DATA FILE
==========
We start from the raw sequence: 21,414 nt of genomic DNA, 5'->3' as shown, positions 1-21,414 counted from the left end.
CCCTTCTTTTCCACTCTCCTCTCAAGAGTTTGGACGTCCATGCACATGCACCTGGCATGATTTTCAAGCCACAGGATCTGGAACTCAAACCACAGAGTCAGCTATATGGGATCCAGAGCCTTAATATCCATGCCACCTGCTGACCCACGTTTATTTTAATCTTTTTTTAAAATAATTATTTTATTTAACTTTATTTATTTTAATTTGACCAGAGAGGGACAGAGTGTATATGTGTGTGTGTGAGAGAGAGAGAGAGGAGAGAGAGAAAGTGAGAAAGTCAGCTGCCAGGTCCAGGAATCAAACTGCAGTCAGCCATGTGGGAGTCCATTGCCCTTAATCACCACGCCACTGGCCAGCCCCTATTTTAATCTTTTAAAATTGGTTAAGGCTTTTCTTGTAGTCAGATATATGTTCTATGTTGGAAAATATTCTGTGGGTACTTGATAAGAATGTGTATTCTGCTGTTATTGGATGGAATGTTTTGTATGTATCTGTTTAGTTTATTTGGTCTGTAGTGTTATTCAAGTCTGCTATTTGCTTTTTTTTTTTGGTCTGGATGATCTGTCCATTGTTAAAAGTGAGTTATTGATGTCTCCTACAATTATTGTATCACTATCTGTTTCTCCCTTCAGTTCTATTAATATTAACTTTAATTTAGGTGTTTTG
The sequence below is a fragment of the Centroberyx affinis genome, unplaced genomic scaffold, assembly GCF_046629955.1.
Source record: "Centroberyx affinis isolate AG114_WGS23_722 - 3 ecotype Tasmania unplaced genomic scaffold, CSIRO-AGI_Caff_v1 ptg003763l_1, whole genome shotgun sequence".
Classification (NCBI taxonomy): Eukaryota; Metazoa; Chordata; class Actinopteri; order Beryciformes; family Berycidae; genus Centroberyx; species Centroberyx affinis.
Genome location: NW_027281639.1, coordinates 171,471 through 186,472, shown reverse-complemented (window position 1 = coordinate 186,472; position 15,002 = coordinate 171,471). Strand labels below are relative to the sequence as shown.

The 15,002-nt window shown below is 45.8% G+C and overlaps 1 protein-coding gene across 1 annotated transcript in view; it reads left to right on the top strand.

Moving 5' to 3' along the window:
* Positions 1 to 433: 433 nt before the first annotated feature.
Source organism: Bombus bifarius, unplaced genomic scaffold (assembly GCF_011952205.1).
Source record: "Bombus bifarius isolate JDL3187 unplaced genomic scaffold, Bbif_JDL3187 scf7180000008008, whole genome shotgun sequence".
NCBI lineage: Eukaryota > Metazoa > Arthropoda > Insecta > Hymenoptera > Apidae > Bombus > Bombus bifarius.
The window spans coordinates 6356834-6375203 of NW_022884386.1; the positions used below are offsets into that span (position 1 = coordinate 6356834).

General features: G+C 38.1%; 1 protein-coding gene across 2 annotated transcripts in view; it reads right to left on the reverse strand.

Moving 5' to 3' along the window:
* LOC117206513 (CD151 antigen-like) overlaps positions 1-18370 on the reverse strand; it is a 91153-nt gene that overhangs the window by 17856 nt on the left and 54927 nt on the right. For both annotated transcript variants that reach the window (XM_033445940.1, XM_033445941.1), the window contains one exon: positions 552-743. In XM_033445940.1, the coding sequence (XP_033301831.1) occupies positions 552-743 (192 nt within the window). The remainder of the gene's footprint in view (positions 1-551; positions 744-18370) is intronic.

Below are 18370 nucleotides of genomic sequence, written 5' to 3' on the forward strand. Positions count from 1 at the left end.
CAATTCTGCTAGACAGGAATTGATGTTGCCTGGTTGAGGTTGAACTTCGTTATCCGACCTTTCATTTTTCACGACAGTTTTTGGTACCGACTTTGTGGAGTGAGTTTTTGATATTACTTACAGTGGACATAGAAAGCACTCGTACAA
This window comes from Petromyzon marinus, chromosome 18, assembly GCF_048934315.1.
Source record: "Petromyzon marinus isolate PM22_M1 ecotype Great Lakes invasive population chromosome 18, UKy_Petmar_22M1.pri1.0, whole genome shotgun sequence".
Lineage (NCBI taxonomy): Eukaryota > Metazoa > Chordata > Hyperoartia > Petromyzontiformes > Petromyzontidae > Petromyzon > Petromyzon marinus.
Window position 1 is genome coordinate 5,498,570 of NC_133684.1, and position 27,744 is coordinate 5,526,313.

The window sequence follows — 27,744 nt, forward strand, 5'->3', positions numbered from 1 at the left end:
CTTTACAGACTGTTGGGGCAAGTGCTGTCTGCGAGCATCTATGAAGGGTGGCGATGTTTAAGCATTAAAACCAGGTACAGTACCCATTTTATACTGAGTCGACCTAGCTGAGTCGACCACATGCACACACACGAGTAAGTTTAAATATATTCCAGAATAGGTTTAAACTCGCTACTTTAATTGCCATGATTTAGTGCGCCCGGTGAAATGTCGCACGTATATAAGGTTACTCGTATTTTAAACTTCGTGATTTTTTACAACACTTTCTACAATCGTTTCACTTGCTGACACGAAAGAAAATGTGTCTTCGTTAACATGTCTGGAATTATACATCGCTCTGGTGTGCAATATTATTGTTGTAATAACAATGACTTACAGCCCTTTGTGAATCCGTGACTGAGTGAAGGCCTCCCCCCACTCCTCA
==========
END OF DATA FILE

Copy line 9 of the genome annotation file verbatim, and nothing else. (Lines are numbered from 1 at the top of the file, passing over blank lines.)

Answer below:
* Positions 1 to 433: 433 nt before the first annotated feature.